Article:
"UK election result if we had proportional representation"

As someone pointed out in the comments section:

Labour 2019: 10.3 million votes. 32.4% vote share. Result. 220 seats and the leader resigns.
Labour 2024: 9.6 million votes. 33.7% vote share. Result: 412 seats and a landslide victory.

Now, I think Reform UK are absolute tools, but under a proportional systems, they have would have a lot more seats, due to the number of people who support them, and I think that would be fair.

There’s no ideal system really, that presentation was completely framed in terms of parties when elected representatives don’t have to have an affiliation. If 90% of people vote for independent candidates standing in their constituencies, how is that managed?

Then it’s divided up between a larger group of parties, and you don’t get two big blocks.

You are absolutely right about there being no perfect system.

But those people wouldn’t have voted for parties at all, so why should any party get their votes? To clarify I am talking about people voting for independent candidates who have no party affiliation.

Elections of representatives predates political parties so having a system with parties firmly baked into it seems restrictive.

Then you end up with people being their own party, and the ones who get the greatest share of their local vote end up getting a seat.

Some of them will be bumped out by the collective vote of those who choose to orgainze parties.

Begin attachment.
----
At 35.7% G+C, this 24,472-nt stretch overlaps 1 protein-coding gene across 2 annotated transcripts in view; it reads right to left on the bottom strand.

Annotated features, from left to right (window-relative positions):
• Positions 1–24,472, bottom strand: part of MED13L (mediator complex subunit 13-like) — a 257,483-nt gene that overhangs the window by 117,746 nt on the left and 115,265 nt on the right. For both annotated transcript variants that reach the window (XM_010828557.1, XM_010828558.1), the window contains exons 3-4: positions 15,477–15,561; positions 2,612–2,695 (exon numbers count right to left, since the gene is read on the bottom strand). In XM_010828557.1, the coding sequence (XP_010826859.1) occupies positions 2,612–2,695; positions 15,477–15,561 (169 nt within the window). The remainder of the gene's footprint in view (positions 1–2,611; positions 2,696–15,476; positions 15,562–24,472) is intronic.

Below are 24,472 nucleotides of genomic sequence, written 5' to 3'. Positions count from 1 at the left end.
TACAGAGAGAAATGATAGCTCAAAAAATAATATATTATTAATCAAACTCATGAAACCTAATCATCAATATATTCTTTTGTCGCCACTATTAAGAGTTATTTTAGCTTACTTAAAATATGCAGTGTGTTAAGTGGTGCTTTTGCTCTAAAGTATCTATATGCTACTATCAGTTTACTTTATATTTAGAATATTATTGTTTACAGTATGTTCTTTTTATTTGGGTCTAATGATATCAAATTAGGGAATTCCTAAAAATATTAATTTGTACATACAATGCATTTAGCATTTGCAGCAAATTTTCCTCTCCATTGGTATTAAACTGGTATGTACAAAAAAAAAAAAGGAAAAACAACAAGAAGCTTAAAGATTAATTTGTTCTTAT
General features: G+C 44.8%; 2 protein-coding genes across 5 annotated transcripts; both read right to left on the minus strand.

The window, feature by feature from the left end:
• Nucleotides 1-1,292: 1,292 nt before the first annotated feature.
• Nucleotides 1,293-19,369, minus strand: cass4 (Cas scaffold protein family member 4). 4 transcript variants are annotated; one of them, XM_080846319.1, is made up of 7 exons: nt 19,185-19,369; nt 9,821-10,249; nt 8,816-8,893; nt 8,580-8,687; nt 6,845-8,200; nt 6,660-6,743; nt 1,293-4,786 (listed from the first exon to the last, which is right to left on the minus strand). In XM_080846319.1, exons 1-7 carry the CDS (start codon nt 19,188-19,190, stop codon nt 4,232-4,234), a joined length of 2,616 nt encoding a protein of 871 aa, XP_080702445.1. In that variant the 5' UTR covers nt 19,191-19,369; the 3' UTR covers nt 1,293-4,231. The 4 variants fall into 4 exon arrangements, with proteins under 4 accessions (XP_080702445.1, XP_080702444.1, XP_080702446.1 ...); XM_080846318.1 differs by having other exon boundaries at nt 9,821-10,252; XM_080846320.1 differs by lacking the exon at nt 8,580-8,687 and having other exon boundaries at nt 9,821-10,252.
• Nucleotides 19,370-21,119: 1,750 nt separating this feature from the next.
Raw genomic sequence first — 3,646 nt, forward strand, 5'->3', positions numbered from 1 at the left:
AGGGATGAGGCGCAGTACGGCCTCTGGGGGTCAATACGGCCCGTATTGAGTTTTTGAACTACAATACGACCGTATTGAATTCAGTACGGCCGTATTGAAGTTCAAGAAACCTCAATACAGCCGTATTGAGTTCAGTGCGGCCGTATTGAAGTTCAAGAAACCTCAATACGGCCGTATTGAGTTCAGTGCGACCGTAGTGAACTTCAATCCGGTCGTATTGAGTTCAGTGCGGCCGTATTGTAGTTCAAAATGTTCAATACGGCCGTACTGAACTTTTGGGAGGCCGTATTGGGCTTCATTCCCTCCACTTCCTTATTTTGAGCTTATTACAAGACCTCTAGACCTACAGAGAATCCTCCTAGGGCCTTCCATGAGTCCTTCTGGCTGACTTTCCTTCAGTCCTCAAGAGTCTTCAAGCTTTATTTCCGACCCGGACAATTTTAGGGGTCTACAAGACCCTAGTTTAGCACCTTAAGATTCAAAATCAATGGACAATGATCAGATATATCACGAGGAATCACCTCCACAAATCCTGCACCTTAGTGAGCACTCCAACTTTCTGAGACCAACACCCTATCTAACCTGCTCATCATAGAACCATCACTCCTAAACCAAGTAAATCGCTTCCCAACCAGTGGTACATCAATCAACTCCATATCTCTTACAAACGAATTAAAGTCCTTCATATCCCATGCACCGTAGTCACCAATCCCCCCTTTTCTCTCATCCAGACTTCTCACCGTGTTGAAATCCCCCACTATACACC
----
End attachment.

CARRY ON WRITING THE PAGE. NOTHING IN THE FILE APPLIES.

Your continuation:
Of course there are many way such a system can be operated.

These fine details are the kind of thing that are also missing from the current system.

It’s a spanner in the works for sure, the independents would be left in a FPTP situation. I’m just uneasy about a party political system being aided by the voting system any more than it is already. The less hob-nobbing the better imo.

If 90% of people vote for independents in a proportional system, there are only a few independents who can be bumped out by collective votes for parties.

Yeah you’re right, 90% was a silly number I shouldn’t have said that. I mean more like 30% of people voting for independents would result in 0% of independents getting seats through a party based PR system. Random selections of independents to fill 30% of seats would be better.

You could count independent as a party, and then divy up the spots between them, awarding seats to those with the highest proportion of their local vote.

Yeah, that would be better. I’ve not heard of something like that being part of current PR systems though, it seems to be all about parties.

Well, parties do very much like things being about parties!

But even being about a more representative number of seats for the parties is still more representative than the existing FPTP system as far as I can tell.

Yup. It sets the bar quite high when a national org is effectively required to win one seat which almost entirely closes the door on popular local outsiders getting in.

I’d prefer the current system but where any government action not explicitly outlined in their manifesto has an instant digital referendum. With strong security, auditing and validation. Phone a section of the population up afterwards to verify their choice, that kind of thing.